During the early hours of Friday morning, at least three Boston University students ascended to the roof of the College of Arts and Sciences building and dropped a hand-painted, red-and-black banner off the edge.
The approximately 15-foot long banner featured a faceless officer clad in blue uniform aiming a firearm at a person in a hijab waving the Palestinian flag. Flames engulfed parts of the banner.
“END THE DEADLY EXCHANGE,” the banner read. “FREE PALESTINE.”
The BU chapter of the student-activist group Students for Justice in Palestine claimed ownership of the banner and uploaded a post on its Instagram account Friday with the hashtags “#freepalestine” and “#NeutralityisComplicity.”
The banner stayed up until around noon, at which time BU Police Department officers arrived, responding to a report of students on the roof, BU spokesperson Colin Riley wrote in an email.
A BU SJP member took down the banner in compliance with a request from the BUPD, a current e-board member confirmed. BU SJP declined to comment further, citing safety concerns.
Any “unauthorized presence” on University premises, facilities or property constitutes a violation of the code of student responsibilities. The Dean of Students office and the department of judicial affairs “may” look into the matter if a possible violation of the code of student responsibilities is discovered, Riley wrote.
“No one should be on a rooftop without permission. It is risky and potentially dangerous,” Riley added.
Chance Charley, former SJP president and 2021 CAS graduate, said the intent behind the banner was to raise awareness of the United States and University’s ties with Israel and its oppression of Palestinians. Charley also said the stunt was coordinated to help promote events SJP has been promoting since Monday for Israeli Apartheid Week.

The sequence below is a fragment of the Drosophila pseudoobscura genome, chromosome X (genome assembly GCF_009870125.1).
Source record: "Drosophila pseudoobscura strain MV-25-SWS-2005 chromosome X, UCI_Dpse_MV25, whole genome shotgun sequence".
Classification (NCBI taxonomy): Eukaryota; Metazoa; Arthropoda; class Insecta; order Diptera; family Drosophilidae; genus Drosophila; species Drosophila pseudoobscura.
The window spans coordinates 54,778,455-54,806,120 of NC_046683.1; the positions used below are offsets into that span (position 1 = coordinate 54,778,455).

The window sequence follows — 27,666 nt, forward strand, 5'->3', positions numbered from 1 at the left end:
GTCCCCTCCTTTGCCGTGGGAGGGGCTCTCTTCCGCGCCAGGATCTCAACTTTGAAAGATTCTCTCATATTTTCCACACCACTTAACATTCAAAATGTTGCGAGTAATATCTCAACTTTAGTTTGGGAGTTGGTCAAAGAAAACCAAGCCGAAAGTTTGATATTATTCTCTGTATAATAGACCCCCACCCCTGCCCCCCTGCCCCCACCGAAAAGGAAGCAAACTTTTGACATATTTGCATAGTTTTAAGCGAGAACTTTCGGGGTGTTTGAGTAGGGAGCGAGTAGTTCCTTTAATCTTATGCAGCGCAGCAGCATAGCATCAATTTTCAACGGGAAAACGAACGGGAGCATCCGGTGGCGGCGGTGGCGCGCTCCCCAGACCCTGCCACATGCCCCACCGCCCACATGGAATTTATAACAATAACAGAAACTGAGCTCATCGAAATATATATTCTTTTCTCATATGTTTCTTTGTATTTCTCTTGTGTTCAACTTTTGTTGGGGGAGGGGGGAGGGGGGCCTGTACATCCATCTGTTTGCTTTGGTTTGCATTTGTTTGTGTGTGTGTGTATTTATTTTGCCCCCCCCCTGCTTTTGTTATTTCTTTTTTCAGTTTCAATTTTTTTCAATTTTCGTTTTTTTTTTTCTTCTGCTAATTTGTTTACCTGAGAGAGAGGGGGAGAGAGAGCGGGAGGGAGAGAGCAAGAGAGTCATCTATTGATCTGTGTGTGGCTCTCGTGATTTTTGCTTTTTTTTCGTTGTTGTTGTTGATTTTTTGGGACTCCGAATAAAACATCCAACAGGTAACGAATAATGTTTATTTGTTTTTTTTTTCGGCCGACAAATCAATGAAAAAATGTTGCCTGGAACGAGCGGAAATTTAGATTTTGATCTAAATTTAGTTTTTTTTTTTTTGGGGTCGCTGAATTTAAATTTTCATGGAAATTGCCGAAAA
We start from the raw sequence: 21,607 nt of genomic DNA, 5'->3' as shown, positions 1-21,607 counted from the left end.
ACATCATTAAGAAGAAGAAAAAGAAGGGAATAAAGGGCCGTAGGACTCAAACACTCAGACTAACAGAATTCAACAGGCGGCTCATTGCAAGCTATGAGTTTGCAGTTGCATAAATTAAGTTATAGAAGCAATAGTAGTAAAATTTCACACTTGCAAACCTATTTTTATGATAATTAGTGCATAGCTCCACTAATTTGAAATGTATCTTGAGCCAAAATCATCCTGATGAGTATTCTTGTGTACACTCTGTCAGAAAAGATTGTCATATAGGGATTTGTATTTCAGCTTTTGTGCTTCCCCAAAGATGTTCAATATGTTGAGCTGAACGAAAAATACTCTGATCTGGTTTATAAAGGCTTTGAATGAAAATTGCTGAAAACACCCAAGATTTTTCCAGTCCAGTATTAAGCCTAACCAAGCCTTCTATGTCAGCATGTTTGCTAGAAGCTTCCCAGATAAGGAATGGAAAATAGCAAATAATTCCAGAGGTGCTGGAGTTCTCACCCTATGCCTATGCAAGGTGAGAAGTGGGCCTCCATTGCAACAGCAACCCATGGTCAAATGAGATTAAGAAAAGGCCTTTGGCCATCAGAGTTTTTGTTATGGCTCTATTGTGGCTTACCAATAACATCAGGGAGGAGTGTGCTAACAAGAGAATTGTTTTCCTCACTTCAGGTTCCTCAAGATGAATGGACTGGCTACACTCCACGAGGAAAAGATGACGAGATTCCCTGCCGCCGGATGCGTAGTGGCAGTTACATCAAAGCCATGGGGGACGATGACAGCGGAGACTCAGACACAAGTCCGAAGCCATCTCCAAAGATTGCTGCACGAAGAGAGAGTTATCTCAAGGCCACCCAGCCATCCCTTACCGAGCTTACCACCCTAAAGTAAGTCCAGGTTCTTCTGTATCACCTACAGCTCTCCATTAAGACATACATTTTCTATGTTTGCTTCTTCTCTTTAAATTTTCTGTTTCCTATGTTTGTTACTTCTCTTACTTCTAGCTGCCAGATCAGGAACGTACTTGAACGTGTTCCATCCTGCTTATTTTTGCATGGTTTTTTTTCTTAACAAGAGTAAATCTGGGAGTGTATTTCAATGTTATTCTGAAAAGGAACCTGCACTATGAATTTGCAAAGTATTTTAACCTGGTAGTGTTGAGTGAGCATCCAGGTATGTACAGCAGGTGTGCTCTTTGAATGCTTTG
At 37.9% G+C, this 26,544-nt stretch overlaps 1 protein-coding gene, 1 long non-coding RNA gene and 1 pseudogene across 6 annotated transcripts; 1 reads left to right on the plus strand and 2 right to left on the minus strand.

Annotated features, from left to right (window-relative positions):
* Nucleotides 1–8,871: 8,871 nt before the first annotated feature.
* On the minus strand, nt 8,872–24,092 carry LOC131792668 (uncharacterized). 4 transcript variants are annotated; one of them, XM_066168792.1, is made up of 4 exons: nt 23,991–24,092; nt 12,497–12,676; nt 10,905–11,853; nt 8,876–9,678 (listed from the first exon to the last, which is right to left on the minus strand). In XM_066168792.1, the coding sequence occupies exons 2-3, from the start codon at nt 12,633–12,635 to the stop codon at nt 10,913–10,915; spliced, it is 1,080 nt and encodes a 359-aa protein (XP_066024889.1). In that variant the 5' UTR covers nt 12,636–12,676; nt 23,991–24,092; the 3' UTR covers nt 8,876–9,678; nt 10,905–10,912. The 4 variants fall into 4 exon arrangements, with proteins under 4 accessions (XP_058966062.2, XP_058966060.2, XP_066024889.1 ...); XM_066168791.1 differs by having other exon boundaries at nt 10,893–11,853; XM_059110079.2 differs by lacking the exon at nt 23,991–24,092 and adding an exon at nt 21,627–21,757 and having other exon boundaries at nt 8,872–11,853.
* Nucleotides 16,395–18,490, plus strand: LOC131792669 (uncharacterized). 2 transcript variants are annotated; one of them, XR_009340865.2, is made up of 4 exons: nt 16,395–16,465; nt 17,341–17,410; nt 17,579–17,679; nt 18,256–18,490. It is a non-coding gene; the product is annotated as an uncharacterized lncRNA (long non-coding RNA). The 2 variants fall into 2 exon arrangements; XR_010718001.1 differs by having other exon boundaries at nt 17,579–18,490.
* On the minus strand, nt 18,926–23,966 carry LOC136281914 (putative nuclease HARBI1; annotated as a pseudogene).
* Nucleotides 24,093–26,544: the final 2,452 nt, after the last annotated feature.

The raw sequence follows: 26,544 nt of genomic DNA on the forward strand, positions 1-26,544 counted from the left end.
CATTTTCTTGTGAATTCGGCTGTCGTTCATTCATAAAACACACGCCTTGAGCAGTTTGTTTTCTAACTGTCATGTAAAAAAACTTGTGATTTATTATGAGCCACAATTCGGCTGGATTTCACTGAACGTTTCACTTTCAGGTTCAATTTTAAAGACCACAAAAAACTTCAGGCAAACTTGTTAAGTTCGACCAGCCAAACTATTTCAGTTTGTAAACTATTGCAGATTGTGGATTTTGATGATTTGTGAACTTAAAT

“There’s only so much the administration can really do with this,” Charley said. “If people can see that and go to our Instagram page and come to one of those and learn more, I think that’s the silver lining even if we do get retaliated against from the administration or from Zionists.”
The “Deadly Exchange” referenced in the banner refers to the role U.S. law enforcement — such as police, border patrol, I.C.E. and even campus police — plays in validating Israel’s military dominance over the occupied Palestinian territories, as described by activist organization Jewish Voice for Peace.
One way this occurs is when law enforcement officers are sent to Israel to train with Israeli military and security forces, Jewish Voice for Peace’s website.
In 2017, BUPD Chief Kelly Nee, along with other University and City officers, attended a counter-terrorism seminar in Israel led by the Israeli government security forces, sponsored by the Anti-Defamation League.
Charley noted this as an example of BU’s involvement in the “Deadly Exchange.”
“It’s not right for campus security to be learning military tactics and learning from military officials who are rolling over an occupied people,” Charley said. “That has no place anywhere.”
The architect Salem AlQudwa will speak about humanitarian architecture on the Gaza strip tomorrow from 6:30 to 8:00 p.m. in an event held by BU SJP in room B19 of the School of Theology.
On Friday, BU SJP will be presenting their “own version of the Apartheid wall” from 1:00 to 3:00 p.m. in Marsh Plaza.